- Put the other two fingers of your hand on your nose to stabilise your hand
- Without touching the tip of the bottle to your eyelid or face, instil an eye drop in the corner of your eye, near your nose.
- While your head is still tilted back, open your eyes and blink several times until the drop rolls into the eye.
If the bottle feels too small or slippery, suggest to patients that they wrap a paper towel or tissue around it. If this doesn’t help, recommend any drug-delivery devices that are available and affordable in your area.
Some people may continue to struggle, especially if they have anxiety, severe visual impairment, painful or shaky hands, a disability affecting their hands or fingers, or if they don’t have the coordination or strength needed to instil their own medication. For these patients, suggest that they ask someone to help them, such as a family member, friend or neighbour, and ask the person to come along to their next appointment, so that the doctor or nurse can train them to instil the medication.
This is not limited to patients only; health care workers who are not trained in this skill make these errors too.
- Retracting the upper lid, instead of the lower lid. This usually results in the eye drop spilling over the eyeball and onto the patient’s cheeks. The quantity of the eye drop that gets into the eye will be very small, so the patient will not get the required dosage.
- Retracting the lower lid, but instilling more than one drop at a time. Patients may do this if they are not sure whether the first drop has gone in. This is often the reason that patients say their eye drops run out very quickly.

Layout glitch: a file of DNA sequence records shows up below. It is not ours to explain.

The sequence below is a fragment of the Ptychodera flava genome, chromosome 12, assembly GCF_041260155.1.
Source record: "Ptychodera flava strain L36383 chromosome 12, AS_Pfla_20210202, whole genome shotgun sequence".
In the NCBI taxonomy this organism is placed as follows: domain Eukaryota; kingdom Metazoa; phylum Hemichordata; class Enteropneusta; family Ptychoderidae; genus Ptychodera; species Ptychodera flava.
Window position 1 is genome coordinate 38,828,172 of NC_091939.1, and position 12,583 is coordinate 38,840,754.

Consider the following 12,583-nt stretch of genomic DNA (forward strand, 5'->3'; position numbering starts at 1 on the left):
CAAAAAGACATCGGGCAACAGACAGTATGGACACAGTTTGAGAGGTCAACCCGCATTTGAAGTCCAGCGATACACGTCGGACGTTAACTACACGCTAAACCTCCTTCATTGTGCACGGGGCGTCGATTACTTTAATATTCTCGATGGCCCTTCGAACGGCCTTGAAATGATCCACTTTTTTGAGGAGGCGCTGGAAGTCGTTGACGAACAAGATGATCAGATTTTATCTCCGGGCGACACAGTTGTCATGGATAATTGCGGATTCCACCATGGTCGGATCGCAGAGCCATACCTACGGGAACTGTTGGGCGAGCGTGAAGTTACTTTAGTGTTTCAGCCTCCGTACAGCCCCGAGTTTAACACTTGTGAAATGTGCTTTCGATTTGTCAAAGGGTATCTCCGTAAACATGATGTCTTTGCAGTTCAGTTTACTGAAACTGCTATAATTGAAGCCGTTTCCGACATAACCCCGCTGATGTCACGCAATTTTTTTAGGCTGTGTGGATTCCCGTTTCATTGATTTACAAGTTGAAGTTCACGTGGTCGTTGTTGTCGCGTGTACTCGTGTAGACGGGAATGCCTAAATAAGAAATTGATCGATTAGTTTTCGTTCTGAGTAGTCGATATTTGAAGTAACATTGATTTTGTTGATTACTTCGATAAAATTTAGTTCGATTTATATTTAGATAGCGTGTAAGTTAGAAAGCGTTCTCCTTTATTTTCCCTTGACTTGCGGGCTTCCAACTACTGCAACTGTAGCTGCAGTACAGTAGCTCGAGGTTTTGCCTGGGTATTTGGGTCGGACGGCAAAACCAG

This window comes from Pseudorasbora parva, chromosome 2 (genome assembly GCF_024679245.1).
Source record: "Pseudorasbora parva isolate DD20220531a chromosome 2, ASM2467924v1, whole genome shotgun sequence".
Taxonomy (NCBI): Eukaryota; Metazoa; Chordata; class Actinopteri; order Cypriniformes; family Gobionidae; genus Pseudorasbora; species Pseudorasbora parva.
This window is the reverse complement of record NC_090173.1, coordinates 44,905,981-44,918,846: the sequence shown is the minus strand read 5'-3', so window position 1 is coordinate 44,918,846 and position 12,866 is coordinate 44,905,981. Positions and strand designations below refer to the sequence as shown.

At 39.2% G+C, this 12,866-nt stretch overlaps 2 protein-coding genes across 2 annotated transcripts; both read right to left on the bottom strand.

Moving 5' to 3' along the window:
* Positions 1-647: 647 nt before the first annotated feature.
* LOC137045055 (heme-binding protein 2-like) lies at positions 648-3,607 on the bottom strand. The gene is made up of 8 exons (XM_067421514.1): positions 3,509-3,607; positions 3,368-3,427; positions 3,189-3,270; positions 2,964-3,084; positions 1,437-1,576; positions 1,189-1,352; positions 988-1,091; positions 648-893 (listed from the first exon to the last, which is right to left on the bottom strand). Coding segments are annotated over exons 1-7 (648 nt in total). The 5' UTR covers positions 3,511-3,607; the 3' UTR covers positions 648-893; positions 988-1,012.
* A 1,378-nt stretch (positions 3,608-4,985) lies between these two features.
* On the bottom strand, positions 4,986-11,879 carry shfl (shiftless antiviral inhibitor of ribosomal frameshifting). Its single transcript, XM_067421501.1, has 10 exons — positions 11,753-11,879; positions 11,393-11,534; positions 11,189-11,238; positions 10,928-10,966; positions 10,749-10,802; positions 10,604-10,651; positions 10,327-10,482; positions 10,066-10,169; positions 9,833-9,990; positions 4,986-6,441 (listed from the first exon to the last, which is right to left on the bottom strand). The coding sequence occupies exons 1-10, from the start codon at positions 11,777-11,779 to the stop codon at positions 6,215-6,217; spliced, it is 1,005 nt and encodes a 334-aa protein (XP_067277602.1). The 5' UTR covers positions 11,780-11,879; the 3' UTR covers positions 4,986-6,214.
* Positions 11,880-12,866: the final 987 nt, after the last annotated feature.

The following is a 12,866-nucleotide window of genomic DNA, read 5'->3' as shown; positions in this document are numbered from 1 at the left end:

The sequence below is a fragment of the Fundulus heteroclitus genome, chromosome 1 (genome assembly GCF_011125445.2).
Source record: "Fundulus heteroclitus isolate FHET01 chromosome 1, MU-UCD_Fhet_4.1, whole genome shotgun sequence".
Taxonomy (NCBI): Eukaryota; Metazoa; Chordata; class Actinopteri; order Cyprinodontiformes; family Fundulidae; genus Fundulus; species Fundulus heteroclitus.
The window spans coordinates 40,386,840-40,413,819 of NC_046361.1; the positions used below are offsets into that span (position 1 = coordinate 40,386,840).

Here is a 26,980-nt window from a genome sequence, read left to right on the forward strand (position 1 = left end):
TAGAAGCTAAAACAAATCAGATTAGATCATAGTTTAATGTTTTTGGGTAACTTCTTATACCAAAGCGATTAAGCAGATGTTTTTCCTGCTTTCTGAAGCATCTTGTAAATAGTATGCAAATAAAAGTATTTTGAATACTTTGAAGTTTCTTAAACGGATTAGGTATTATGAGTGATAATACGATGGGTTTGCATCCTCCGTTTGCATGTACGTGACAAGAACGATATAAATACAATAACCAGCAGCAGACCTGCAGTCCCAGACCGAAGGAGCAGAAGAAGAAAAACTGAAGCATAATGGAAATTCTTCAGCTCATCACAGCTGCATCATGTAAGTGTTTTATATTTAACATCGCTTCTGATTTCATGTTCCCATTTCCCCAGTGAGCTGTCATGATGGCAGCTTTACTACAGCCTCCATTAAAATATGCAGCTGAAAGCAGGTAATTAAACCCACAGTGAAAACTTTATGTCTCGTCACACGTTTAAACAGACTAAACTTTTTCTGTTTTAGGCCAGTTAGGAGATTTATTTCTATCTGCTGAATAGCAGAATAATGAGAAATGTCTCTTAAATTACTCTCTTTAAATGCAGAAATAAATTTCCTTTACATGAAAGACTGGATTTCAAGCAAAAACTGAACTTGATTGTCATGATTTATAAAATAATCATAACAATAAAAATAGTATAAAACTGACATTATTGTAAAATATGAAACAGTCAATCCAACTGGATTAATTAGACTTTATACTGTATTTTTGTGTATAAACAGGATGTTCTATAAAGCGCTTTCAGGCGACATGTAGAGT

- Not waiting 5 minutes between two different eye medications. The second eye drop formulation may ‘wash’ the first one out of the eye before it has been absorbed. This is often the reason a physician will not see improvement, even if a patient is instilling their medication.
If patients say they are using their eye drops, but the physician does not see any effect, ask them direct questions about when and how they are using the medication.
- Are they waiting at least 5 minutes before instilling a different eye medication, and instilling just one drop at a time?
- How many times a day are they using their medication?
- Check that they have the correct strength of the medication
- Ask the patient to describe each medicine they are on and when they apply or instil them. If they don’t wait long enough between different medicines, they may still have the washout effect and lose the benefit.
- Check how they are storing their medication – medicines that require refrigeration will lose their efficacy if not stored in the fridge. So, even if they use the medication as advised, it will not have the desired effect.
- Ask if they have stopped using their medication at any time since their last visit. Unless you ask specifically, they may not volunteer this information.
Avoiding eye infections: advice for patients
- If a finger touched a dropper bottle by accident, it is best to discard the medication and buy more. If this is difficult for any reason, immediately clean the bottle tip using a sterile alcohol swab.
- If the dropper bottle lid or ointment cap falls on the ground, pick it up immediately and clean it using a sterile alcohol swab before putting it back.
1 World report on vision. Geneva: World Health Organization; 2019. CC BY-NC-SA 3.0 IGO.